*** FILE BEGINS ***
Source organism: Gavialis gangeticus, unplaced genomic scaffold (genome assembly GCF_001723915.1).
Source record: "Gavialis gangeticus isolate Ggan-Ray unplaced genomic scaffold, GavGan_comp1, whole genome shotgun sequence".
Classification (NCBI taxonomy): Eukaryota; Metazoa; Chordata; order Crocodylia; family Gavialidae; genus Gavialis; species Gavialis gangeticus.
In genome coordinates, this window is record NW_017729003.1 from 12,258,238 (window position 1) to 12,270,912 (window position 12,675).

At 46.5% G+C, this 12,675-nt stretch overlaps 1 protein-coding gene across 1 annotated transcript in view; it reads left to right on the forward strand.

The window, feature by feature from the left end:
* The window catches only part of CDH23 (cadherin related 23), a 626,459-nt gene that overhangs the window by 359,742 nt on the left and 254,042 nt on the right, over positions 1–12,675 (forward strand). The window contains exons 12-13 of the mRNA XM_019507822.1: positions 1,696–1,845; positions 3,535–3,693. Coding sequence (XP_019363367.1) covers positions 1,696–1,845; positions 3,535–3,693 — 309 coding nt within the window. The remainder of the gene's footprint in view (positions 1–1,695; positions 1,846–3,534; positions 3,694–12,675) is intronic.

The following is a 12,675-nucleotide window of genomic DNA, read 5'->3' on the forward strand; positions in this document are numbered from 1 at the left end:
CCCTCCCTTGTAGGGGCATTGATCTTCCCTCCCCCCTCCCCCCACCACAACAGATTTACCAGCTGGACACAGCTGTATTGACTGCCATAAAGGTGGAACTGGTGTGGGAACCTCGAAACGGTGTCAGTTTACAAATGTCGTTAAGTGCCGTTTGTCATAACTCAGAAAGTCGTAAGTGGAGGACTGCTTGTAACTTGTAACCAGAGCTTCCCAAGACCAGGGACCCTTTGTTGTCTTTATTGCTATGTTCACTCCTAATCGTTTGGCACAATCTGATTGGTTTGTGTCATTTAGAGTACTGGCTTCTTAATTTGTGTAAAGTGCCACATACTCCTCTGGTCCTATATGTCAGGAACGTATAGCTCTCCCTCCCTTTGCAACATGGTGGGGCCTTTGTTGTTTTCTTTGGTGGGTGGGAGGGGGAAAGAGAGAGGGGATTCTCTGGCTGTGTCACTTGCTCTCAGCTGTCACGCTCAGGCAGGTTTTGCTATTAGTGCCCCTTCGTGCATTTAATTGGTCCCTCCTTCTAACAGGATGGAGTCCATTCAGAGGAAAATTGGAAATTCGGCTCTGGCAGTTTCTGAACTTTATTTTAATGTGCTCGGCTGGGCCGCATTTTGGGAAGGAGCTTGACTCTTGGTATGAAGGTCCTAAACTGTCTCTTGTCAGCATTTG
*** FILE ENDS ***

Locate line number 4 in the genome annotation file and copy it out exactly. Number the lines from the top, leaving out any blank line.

In genome coordinates, this window is record NW_017729003.1 from 12,258,238 (window position 1) to 12,270,912 (window position 12,675).